8 Books for Nonprofits To Read and Book Giveaway | Beth's Blog

8 Books for Nonprofits To Read and Book Giveaway


Every year around this time,  I write a post about some books that should be valuable to those who work in the nonprofit and social good sector.   Since my colleague , Marion Conway, prepares such a fantastic and focused list of nonprofit book recommendations and there are so many social media book lists,  my list is eclectic.    I’m also going to give away a copy of one of these books.  If you are interested in any of these titles, please leave a comment about why you want to read the book.  I’ll pick a winner by Dec. 18th.

1. Little Bets:  How Breakthrough Ideas Emerge from Small Discoveries by Peter Sims.   I had the honor of keynoting the Social Good Brasil Conference with Peter Sims and had an opportunity to hear his talk about the ideas in his book which resonated.   The book is about a concept called “Experimental Innovation” is a process of learning by doing, failing quickly to learn fast, being playful,  immersing in a problem, gathering insights, and iterating many small experiments into big breakthroughs.    Here’s a recent article in Forbes about the approach and how it is being applied in the nonprofit sector.   It is well researched and beautifully written and easy to read and love.

2. Giving with Confidence:  A Guide To Savvy Philanthropy by Colburn Wilbur with Fred Setterberg.    Colburn Wilbur is the former CEO of the Packard Foundation and before we moved into the new building, I had the great luck of having my desk be near by.  I had the chance to chat with him about social media, technology, and giving and hear his wisdom and stories first hand.   The book is intended to help donors both big and small give more strategically.      My favorite chapter is “Making Generosity Contagious” and the advice about including some “risky” donations into your mix (see the first book above).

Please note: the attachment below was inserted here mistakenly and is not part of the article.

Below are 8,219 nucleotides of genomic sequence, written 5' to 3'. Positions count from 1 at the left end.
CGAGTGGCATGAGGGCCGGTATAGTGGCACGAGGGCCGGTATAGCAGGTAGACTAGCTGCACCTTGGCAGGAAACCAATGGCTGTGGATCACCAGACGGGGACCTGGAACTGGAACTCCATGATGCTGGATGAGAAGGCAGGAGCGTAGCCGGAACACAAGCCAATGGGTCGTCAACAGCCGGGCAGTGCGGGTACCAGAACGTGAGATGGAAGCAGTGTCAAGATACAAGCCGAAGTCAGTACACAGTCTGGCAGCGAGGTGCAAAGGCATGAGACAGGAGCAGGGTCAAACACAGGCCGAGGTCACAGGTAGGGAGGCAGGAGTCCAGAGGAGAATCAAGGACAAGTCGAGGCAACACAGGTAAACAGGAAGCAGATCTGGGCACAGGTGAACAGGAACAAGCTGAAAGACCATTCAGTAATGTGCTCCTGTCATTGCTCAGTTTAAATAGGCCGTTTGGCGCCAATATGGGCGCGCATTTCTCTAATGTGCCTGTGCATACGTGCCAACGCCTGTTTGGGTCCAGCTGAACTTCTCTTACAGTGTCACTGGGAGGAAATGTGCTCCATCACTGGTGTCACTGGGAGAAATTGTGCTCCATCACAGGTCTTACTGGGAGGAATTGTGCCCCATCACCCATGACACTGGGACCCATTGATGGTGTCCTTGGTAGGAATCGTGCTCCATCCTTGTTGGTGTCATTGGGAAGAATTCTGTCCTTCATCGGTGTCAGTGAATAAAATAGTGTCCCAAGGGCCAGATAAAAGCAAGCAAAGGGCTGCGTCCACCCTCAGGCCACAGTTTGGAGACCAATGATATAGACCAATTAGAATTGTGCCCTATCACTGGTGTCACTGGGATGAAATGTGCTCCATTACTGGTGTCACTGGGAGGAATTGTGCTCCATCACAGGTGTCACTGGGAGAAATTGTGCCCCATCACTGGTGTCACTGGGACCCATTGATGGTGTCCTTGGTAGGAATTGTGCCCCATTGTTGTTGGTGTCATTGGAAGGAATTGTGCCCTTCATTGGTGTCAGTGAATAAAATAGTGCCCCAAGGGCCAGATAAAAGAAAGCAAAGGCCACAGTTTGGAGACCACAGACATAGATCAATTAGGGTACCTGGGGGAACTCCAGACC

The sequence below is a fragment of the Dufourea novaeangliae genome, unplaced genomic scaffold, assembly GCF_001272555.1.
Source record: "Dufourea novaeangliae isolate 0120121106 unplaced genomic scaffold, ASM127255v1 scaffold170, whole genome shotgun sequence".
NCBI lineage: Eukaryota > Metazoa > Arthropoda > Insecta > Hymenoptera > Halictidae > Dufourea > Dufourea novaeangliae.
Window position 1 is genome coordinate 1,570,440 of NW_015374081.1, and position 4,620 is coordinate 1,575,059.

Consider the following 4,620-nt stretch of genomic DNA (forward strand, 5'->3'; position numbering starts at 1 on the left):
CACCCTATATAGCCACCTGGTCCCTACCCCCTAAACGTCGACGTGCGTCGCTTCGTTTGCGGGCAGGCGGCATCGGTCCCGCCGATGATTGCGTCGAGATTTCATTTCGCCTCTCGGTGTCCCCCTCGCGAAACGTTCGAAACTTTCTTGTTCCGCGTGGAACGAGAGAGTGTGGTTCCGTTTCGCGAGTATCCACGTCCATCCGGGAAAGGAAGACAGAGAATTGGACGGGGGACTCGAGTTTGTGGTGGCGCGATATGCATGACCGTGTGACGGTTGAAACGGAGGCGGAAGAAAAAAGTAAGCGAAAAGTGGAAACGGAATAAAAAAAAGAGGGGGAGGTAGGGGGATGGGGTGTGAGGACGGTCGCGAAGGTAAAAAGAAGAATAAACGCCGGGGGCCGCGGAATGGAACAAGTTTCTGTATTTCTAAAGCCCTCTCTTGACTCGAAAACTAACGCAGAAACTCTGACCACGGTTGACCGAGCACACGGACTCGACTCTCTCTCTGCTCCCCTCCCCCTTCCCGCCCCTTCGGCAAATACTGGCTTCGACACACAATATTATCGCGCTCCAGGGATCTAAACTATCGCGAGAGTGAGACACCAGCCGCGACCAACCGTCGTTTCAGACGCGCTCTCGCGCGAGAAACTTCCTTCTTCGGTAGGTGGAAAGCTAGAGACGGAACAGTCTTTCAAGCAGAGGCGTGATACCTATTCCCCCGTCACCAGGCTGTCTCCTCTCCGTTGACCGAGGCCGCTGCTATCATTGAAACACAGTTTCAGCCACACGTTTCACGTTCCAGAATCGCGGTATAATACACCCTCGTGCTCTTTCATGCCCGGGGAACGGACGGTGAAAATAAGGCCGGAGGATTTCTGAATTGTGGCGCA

3. Giving Back:  Discover Your Values and Put Them Into Action Through Volunteering and Donating by Steven P. Ketchpel, Ph.D.   This is a practical guidebook and especially useful for those of us who are parents and want to encourage kids to be lifelong givers.    It is a good primer to harness what is in your heart and strategically give of your time and or money – and do it as a family.

4. The Power of Infographics: Using Pictures and Connect With Your Audience by Mark Smiciklas.   I’ve been obsessing about visual marketing, infographics, and data visualization this past year.   This is by far the best practical guide about understanding, creating, and using infographics.   It is a like a field guide to infographics, includes lots of useful resources that help you do DYI infographics or find a designer who can create one for you.

5. The Art of Explanation: Making Your Ideas, Products, and Services Easier to Understand by Lee Lefever.      If you ever tried to explain social media to someone who might not understand it, you probably pointed them to one of the Common Craft videos.   Lee Lefever is the voice behind those videos that explain complex ideas and technology in a way that makes it easy to understand – and with humor and a distinctive style.     In this book, Lee shares his best tips and practices.

6. HBR Guide to Persuasive Presentations by Nancy Duarte.   I’m a huge fan of Nancy Duarte’s work and her two other books on presenting.   This newest one is great desktop reference that gives you lots and lots of practical advice and tips for presenting in a variety of situations.    I’m a very experienced presenter – and thought I knew it all.   But after reading Nancy’s book, I learned a bunch of new tricks.  I’m sure you will too.